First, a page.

The Register-Herald, Beckley, West Virginia

October 11, 2012

Geno’s interception-free streak also ranks No.1

By Mickey Furfari
For The Register-Herald

MORGANTOWN — That West Virginia quarterback Geno Smith hasn’t thrown an interception since last season’s finale at South Florida was bound to be brought up sooner or later.

Tommy Tuberville, Texas Tech’s head coach, mentioned that on the Big 12 weekly media teleconference. Smith ranks No.1 in passing yardage per game (399.2), touchdowns (24) and the interception-free streak.

“He hasn’t thrown any interceptions,” Tuberville observed. “I don’t think he’s thrown any to be honest with you. I haven’t looked at the stats, but I haven’t seen any on film, after watching (WVU on tape) the past 48 hours.”

Smith broke the Big 12 Conference record for most consecutive pass attempts without an interception during last week’s 48-45 win at Texas.

Geno has thrown 258 pass attempts without turning the ball over.

Tuberville’s Red Raiders host the Mountaineers, 5-0 and ranked No. 5, on Saturday in Lubbock, Texas. Kickoff is set for 3:30 p.m.

Texas Tech has a 4-1 record, including 1-1 in the conference. WVU is 2-0 in the Big 12 and has a share of first place.

The Tech coach explained that he has seen a lot of film on the Mountaineers and saw very few mistakes by Smith, in addition to his lengthy interception-free streak that includes 204 attempts this season.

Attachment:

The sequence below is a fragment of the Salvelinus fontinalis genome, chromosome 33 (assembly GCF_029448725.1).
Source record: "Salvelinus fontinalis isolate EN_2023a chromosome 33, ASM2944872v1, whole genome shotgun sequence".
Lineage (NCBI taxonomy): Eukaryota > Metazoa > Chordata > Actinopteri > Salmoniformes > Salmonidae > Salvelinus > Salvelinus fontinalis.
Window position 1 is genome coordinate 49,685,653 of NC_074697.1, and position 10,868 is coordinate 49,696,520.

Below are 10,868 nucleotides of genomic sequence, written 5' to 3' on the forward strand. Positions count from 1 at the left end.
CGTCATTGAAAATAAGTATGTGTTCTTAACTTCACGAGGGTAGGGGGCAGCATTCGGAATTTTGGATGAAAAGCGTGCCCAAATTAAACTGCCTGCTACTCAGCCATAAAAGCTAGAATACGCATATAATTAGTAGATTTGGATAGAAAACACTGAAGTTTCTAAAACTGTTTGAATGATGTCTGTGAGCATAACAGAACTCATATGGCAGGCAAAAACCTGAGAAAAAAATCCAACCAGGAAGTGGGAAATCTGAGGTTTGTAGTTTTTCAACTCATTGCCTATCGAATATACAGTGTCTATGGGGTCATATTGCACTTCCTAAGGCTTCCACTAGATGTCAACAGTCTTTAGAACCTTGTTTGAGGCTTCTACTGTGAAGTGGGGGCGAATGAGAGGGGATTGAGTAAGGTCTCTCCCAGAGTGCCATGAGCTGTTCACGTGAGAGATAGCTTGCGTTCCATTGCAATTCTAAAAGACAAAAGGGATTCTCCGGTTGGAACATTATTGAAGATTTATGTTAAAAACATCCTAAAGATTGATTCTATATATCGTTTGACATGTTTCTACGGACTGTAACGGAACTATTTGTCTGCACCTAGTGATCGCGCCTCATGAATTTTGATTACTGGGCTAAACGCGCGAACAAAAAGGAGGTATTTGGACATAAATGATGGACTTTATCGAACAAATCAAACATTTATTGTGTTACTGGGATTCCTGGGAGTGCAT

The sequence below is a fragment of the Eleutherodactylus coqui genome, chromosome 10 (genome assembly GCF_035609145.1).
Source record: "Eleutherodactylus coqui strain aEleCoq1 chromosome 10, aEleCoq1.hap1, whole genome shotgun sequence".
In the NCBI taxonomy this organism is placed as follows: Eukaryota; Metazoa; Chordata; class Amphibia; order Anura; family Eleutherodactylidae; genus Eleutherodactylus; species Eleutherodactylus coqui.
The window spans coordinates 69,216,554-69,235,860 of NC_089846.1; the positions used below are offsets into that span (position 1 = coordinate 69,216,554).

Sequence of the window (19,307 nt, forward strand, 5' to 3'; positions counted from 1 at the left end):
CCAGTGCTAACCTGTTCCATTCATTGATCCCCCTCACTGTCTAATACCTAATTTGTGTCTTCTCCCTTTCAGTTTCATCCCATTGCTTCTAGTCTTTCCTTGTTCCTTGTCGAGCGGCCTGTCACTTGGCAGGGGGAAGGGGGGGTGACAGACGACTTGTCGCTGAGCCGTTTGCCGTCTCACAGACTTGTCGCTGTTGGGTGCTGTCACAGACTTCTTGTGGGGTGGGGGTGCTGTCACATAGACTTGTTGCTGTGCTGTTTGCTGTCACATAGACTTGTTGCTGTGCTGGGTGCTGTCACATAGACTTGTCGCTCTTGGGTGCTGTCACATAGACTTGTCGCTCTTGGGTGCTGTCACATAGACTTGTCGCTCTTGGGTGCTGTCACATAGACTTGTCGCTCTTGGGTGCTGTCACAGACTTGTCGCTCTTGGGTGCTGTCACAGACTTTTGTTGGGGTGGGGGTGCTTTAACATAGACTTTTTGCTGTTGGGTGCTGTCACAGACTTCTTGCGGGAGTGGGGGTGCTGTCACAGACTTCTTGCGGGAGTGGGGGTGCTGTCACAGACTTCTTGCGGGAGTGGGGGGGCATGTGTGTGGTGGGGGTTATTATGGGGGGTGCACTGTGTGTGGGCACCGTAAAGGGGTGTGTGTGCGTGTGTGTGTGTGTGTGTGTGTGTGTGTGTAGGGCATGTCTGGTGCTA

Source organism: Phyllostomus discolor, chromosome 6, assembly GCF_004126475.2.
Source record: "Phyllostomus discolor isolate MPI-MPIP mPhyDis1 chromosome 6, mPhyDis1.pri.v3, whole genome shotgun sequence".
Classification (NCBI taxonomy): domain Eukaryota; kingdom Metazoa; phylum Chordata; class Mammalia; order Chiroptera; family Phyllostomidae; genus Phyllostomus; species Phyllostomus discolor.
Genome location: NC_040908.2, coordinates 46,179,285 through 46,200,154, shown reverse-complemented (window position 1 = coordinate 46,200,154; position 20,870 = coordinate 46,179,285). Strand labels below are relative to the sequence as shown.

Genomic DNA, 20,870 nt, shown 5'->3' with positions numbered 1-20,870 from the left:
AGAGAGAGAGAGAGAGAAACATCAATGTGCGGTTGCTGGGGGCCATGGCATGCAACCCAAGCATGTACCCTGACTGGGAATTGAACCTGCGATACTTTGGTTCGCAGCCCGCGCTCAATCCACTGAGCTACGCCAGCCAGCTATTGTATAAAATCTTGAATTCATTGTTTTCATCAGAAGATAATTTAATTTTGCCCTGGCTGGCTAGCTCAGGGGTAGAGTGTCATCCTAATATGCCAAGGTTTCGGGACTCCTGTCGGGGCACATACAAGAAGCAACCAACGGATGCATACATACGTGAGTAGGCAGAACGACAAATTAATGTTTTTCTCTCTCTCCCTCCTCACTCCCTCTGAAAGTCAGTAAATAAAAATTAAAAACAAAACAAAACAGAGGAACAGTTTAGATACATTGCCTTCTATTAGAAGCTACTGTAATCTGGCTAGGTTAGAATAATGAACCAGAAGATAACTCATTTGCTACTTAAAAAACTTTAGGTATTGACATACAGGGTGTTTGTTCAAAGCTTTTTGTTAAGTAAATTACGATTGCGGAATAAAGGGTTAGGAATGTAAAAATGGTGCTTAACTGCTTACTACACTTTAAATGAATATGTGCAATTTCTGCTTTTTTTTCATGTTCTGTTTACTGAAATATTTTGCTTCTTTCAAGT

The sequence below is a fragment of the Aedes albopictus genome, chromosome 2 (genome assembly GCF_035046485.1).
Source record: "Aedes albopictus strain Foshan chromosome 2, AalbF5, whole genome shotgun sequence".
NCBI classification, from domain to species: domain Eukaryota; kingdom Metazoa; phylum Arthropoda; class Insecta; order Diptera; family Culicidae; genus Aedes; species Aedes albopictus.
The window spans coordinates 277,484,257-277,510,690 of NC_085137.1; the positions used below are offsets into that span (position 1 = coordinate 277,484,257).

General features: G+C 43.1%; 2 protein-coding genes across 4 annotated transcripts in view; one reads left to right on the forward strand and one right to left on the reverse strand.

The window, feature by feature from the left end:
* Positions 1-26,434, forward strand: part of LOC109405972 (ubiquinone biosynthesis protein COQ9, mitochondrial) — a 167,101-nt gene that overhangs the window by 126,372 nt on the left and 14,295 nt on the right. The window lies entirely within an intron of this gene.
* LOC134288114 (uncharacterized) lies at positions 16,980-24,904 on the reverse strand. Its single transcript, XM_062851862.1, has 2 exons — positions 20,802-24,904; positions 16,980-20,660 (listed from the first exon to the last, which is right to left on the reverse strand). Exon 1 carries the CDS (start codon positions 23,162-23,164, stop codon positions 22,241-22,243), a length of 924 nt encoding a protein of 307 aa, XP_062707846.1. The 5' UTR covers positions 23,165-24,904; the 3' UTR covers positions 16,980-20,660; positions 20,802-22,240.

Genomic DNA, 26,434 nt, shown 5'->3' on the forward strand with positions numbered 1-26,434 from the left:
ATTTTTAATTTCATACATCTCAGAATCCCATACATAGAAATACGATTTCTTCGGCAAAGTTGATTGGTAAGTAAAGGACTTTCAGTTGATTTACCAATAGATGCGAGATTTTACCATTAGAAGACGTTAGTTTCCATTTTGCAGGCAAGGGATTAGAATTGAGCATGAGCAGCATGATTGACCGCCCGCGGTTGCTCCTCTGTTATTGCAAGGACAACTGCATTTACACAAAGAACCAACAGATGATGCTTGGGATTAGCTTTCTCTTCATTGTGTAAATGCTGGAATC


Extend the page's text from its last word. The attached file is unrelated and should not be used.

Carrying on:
The previous Big 12 record for consecutive pass attempts without an interception was held by Jarrod Johnson of Texas A&M with a streak of 242 in 2009.

In case you’re interested, the national record is owned by former N.C. State quarterback Russell Wilson. He went 379 attempts without an interception in 2008-09.

WVU head coach Dana Holgorsen suggested that one reason for Smith avoiding interception has been that “we don’t talk about it much.”

Smith said it doesn’t bother him that Texas Tech might try to rattle him Saturday, verbally or physically.

Holgorsen said, “This streak has been a whole lot more to do with what the system is and how we’ve coached everybody from a technique standpoint and from an assignment standpoint … than probably as much as it has to do with the guy that’s throwing it.”